- The new Crosstrek exterior similar to its predecessor with more black cladding
- EyeSight system has new camera setup for improved safety
- Set to go on sale by mid-2023, the new cabin gets an upright WRX-style touchscreen
Just in case you’re not familiar with the Crosstrek, Subaru launched its bread-and-butter hatch in 2011 as a crossover version of the popular Impreza, with the second generation following in 2017. And this time it loses its “XV” suffix meaning the car will not be referred to as Crosstrek XV anymore. To stress how critical the Crosstrek is to the brand’s lineup, one industry report placed it within America’s fastest-selling cars, having sold some 127,466 units in 2021. With its chunky looks, AWD ruggedness, reliability and affordable pricing, it’s easy to why.
Now for 2023, Subaru has unveiled the all-new 2024 Crosstrek this week, but, to be honest, you’d have to be a Subarist to spot the differences between the new and outgoing models. It’s pretty much a ‘when you’re on a good thing’ type of approach to the design upgrades, even though Subaru says all body panels are new.
As before, the Crosstrek is a tall subcompact crossover with ample ground clearance, almost identical dimensions to its predecessor and lots, we mean lots of black plastic body cladding, especially around the wheel arches. The most noticeable changes take place at the front end with the new model employing a larger hexagonal grille that is connected via a sword-like chrome piece to slimmer, LED headlights.
At the rear end, smaller C-shaped LED tail lights are better integrated within the bodywork, while the tailgate and rear bumper are more sculpted than before. There’s also more black plastic cladding on the rear bumper, housing the diffuser-style skidplate and reflectors.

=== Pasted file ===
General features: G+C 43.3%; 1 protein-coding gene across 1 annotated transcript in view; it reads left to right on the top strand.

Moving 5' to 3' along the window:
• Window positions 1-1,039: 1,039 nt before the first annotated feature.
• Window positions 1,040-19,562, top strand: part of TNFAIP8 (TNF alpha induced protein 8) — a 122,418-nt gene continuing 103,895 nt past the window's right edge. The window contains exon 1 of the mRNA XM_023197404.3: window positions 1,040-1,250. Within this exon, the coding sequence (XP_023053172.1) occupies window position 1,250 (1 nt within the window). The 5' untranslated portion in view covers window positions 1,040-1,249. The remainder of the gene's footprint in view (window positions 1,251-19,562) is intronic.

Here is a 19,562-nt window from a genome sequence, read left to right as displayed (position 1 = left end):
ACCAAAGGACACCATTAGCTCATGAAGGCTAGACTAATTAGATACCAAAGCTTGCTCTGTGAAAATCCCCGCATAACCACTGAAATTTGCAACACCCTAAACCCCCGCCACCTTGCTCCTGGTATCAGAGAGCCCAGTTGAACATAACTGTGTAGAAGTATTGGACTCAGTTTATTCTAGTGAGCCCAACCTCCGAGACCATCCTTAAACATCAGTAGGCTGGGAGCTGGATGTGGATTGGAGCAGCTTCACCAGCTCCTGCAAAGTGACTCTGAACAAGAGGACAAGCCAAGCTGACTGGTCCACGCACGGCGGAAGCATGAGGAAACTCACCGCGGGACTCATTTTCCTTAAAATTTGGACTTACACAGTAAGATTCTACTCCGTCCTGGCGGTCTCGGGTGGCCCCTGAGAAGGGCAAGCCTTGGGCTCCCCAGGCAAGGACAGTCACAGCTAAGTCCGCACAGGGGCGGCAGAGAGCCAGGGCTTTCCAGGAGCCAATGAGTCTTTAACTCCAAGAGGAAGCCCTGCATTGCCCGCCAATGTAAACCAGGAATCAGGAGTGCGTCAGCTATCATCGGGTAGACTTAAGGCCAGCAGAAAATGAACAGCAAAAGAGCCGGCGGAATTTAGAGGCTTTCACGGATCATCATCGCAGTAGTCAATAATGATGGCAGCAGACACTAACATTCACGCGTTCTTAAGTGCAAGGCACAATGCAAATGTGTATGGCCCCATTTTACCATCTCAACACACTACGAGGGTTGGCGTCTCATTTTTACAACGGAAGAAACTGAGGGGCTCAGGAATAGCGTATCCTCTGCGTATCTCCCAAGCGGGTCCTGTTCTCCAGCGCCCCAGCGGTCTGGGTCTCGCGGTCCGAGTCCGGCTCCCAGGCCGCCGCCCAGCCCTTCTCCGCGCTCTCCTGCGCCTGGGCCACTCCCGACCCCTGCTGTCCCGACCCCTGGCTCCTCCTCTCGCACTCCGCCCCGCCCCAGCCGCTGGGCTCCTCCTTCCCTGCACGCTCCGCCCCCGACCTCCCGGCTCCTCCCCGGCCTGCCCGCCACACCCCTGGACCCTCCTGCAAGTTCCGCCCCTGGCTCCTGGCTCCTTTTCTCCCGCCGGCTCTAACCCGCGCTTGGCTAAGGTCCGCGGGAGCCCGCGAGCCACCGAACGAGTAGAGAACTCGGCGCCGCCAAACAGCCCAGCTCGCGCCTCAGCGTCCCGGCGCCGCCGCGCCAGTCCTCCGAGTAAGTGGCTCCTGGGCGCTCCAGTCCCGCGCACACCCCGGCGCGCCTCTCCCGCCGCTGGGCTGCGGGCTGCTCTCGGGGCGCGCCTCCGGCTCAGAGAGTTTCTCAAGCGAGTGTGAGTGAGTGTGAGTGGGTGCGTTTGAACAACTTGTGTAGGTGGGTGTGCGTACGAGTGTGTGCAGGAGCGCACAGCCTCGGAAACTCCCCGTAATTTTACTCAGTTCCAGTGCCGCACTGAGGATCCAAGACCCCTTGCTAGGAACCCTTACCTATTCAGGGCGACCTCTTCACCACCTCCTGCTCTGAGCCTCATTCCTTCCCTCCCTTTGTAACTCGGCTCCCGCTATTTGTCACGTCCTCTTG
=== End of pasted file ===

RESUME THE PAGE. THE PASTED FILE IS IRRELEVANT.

The new Crosstrek sits on a revised version of the same Subaru Global Platform as before, and, while we don’t have U.S. specifications yet, we expect to get a version of the Japan-market model that employs a 2.0-liter boxer-four with Subaru’s e-Boxer hybrid system. The carmaker still hasn’t confirmed whether the current plug-in variant of the Crosstrek will continue with the new generation. Subaru’s well-known all-wheel drive system is fitted as standard equipment, as is a continuously variable automatic, which is the only transmission choice.
Inside, the overall look is fresher and more upmarket with better quality materials. The dashboard has been redesigned, adopting the large 11.6-inch infotainment touchscreen already found in the WRX and JDM-styled Levorg. The physical climate controls are gone and are now integrated within the touchscreen, a fact that some drivers will lament. EyeSight driver-assistance technologies are also improved thanks to upgrades to the camera system.
The new Crosstrek is expected to go on sale in Japan by mid-2023, and it’ll likely arrive in the U.S. a little after that. So we’ll have to wait to find out more details including powertrains, features, and pricing. Expect it to start a little higher than the current model, which has a base sticker price of $23,645.